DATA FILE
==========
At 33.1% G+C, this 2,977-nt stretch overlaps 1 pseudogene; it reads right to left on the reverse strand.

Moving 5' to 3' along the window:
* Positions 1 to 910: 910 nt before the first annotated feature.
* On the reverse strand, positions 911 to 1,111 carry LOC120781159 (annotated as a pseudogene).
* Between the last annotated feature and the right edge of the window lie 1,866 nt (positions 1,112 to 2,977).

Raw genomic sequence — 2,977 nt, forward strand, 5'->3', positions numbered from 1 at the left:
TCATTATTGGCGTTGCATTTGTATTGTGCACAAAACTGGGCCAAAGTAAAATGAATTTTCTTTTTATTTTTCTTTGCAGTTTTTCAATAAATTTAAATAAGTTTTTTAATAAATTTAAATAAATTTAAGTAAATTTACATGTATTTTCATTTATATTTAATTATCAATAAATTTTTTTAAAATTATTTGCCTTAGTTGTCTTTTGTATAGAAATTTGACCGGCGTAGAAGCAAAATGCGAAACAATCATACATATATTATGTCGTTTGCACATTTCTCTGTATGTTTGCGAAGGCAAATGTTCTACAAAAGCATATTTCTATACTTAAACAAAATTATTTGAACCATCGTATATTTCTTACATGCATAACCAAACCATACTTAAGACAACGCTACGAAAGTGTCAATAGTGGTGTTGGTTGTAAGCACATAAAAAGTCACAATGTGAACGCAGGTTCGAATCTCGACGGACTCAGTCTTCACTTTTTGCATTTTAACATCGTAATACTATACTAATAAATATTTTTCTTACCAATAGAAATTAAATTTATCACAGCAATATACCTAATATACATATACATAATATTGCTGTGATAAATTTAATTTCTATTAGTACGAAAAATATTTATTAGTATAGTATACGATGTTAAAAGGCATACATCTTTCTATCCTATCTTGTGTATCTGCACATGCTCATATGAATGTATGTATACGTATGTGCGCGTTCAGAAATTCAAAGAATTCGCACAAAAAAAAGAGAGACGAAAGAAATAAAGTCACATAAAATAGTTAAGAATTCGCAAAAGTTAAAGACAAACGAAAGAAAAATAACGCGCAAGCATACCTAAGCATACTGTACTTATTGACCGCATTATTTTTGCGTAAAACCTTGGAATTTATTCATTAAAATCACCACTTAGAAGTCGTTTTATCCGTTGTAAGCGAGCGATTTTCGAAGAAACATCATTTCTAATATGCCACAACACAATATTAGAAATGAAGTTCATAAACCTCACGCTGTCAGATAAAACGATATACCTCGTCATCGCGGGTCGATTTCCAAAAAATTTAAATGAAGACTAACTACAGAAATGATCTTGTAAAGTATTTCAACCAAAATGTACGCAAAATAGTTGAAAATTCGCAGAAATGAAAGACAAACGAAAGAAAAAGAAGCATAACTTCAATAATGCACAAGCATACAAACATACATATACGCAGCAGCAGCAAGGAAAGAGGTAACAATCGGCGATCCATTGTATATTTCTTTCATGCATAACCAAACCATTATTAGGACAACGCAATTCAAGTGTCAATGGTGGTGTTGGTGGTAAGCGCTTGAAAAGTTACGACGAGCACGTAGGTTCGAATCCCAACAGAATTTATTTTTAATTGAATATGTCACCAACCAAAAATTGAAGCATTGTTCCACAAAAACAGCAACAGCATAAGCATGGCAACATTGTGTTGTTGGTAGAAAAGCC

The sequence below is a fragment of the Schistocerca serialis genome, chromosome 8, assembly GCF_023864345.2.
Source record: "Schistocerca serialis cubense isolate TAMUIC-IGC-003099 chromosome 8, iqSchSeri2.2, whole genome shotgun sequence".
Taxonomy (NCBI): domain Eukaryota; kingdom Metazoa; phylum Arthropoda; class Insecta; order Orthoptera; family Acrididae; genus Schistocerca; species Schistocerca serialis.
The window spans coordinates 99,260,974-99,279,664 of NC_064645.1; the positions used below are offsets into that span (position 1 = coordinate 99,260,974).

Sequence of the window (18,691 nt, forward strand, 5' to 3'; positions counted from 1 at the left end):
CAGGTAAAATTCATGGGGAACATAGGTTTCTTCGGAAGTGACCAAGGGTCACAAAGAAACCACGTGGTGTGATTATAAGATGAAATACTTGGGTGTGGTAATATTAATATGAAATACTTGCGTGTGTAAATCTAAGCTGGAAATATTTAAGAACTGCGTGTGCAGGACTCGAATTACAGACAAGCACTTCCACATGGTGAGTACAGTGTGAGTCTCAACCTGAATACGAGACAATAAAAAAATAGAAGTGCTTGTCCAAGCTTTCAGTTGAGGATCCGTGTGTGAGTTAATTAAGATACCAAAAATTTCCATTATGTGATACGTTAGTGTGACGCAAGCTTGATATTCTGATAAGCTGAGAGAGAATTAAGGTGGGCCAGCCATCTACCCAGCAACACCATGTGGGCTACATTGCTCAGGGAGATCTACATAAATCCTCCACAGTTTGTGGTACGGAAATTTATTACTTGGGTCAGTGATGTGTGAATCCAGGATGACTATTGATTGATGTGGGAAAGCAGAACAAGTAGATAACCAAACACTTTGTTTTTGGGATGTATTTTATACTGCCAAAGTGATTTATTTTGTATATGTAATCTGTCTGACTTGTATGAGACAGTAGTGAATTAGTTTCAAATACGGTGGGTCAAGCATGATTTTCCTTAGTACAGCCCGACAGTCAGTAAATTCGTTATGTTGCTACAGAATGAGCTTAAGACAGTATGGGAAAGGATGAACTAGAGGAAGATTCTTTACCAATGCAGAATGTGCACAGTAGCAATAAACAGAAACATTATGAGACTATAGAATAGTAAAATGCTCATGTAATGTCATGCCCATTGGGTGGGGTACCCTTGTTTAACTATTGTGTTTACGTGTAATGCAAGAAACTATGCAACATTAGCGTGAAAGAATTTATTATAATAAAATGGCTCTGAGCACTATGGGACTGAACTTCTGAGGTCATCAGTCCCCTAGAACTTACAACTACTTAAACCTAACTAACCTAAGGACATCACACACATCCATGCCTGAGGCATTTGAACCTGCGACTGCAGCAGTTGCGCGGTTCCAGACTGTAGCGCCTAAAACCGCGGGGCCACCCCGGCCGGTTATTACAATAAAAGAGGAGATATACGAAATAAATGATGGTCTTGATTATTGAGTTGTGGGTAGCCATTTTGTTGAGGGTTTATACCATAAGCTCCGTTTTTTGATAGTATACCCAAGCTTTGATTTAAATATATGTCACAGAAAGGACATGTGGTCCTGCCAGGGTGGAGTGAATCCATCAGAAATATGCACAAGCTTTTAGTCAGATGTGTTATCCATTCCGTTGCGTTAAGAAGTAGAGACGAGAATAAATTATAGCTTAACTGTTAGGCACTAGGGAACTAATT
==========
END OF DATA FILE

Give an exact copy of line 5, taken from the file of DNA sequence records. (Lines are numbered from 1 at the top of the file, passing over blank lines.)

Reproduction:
* Between the last annotated feature and the right edge of the window lie 1,866 nt (positions 1,112 to 2,977).